Bloody suicide bombings continued to slaughter dozens of Iraqi civilians in recent weeks, and a new United Nations report says that 2 million Iraqi children suffer from malnutrition, disease and disrupted schooling. Yet reports from a variety of sources indicate some decrease in violence recently, and in some areas people hungry for a semblance of normal life have begun to come out into the streets. There are growing indications, however, that this has come not primarily from the military “surge” pressed by President Bush, but from a potentially dangerous U.S. decision to make deals with various militias, particularly those in Sunni areas linked to former Baathists.

Vali Nasr, a well-known Middle East scholar affiliated with the Council on Foreign Relations, told National Public Radio recently that much of the decline in violence is not a result of the U.S. “more troops on the ground policy,” but of “deal-making” with Sunni and Shia militias,. The U.S. has “settled for individual deals in individual neighborhoods,” Nasr warned, “but that doesn’t mean lasting peace.”

“The real question,” he said, “is whether this is sustainable.”

In a recent interview, Salam Ali, a spokesperson for the Iraqi Communist Party, said that while there has been a “tangible” improvement in conditions, especially in Baghdad, it is based on several problematic circumstances.

One is the violent sectarian cleansing of neighborhoods over the past two years that has led to a kind of negative stability, with several million Iraqis displaced from their homes. Another is the suspension of activity by the Shiite militias of Moqtada al-Sadr, blamed by most Iraqis for some of the worst sectarian violence. Finally, there is the “rather questionable cooperation between the U.S. and armed groups that have switched sides.” These groups, which had been hostile to the political process in Iraq, now are “cooperating with American forces for their own political goals,” Ali said.

The U.S. has made deals with thousands of former armed insurgents, many with ties to Saddam Hussein’s Baath Party, providing them with arms and cash to patrol neighborhoods, first in Anbar Province and now in Baghdad.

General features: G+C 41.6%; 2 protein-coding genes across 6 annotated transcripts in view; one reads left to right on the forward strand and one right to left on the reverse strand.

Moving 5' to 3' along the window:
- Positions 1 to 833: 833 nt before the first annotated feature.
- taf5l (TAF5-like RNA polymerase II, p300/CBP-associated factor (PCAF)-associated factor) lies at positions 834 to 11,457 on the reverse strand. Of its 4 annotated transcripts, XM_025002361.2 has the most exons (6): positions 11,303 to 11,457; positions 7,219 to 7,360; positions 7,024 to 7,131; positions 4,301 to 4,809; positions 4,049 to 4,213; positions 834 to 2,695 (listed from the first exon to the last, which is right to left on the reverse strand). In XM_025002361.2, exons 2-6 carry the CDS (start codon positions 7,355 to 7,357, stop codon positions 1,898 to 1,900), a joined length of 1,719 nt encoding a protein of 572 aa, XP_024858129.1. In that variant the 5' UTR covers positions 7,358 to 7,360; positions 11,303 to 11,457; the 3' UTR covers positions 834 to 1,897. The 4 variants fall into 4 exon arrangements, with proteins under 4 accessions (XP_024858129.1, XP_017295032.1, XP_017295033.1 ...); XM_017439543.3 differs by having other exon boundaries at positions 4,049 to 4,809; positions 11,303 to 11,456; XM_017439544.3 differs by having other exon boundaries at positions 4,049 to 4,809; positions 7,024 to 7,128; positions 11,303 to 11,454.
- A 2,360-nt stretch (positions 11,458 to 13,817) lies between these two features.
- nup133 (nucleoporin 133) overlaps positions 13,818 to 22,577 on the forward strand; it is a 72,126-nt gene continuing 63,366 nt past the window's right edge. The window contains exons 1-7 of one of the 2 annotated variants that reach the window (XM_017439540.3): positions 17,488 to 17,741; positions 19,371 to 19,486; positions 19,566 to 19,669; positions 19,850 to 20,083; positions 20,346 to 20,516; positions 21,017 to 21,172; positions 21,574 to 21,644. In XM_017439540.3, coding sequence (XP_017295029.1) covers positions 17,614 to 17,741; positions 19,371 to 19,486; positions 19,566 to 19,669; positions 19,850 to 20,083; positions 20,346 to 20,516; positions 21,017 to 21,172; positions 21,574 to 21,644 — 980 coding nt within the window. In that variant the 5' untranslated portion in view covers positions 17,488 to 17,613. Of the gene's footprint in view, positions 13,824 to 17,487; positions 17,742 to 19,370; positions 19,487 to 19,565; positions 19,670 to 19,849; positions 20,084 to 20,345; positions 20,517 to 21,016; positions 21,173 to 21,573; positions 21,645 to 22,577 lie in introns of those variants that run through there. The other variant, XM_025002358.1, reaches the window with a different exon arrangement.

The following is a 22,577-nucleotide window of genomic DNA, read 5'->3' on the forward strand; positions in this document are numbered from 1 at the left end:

The New York Times reported Dec. 22 that the U.S. has hired some 65,000 to 80,000 “volunteers” in neighborhood patrols, known as Awakening Councils or Concerned Local Citizens. The number is expected to grow to over 100,000. Most are being paid an average of $300 a month, a large sum for Iraqis, and the U.S is supplying them with weapons and, in some cases, reconstruction contracts. The official U.S. line is that these forces will be eventually integrated into the Iraqi government army and police forces.

But many Iraqis are suspicious of the motives of some of these groups, and there is growing concern that that the U.S. is in effect setting them up as private militias outside government control.

Some Iraqis welcome indications of fracturing among reactionary forces who would like to return to power. But the U.S. tactic is also sparking fear that these same forces are getting a boost from the U.S.

The governing Shiite Islamic parties, already reluctant to give up or share power, see the U.S. deals as a threat. This is complicating efforts to end sectarian polarization, even as many Iraqis want the government to more actively pursue national reconciliation.

While the government says it will integrate a portion of the “volunteers” into national security forces or provide them other jobs, Defense Minister Abdul-Qadir al-Obaidi told a Dec. 22 news conference the groups would not be allowed to have any infrastructure, such as a headquarters building, that would give them long-term legitimacy.

Abdul Aziz al-Hakim, head of the Islamic Supreme Council of Iraq, the biggest Shiite Islamic party, told reporters the groups should be an “arm of the government … not a substitute for it.”

Ali said the Iraqi al-Qaeda first set up shop in Anbar early in the U.S. occupation. He characterized it as a “marriage of convenience” between former Saddam Hussein intelligence and military personnel and extreme Sunni Islamic forces. The province was fertile soil for this, with a political scene dominated by tribal elements and links with Saudi and Jordanian smugglers going back to the 1980s and ’90s and the imposition of U.S. sanctions. Gradually, the al-Qaeda group became better funded than the Baathist/nationalist forces, and last year announced it planned to set up its own Islamic government. According to Ali, the Baathists and tribal forces felt they had been marginalized, and decided to make a tactical alliance with the U.S. to strengthen their own positions.

Ali described it as part of a “process of metamorphosis” among the Baathists. They no longer represent the Baath Party as an entity — it is beset by splits and bickering. “The former Baath Party leadership has lost control of many of its own people,” he said.

“What is going on now is a process of fragmentation in these armed groups,” whose leaders are degenerating in some places into local “warlords,” funded by the U.S., he said.

Ali called it a very “fragile” and volatile situation. Unfortunately, he said, “U.S. interference is proving to be a major obstacle to any real progress toward national reconciliation.”


Also read What’s Behind Bush’s ‘Surge’ in Iraq? by Joel Wendland,


Susan Webb
Susan Webb

Susan Webb is a retired co-editor of People's World. She has written on a range of topics both international - the Iraq war, World Social Forums in Brazil and India, the Israel-Palestinian conflict and controversy over the U.S. role in Okinawa - and domestic - including the meaning of socialism for Americans, attacks on Planned Parenthood, the U.S. as top weapons merchant, and more.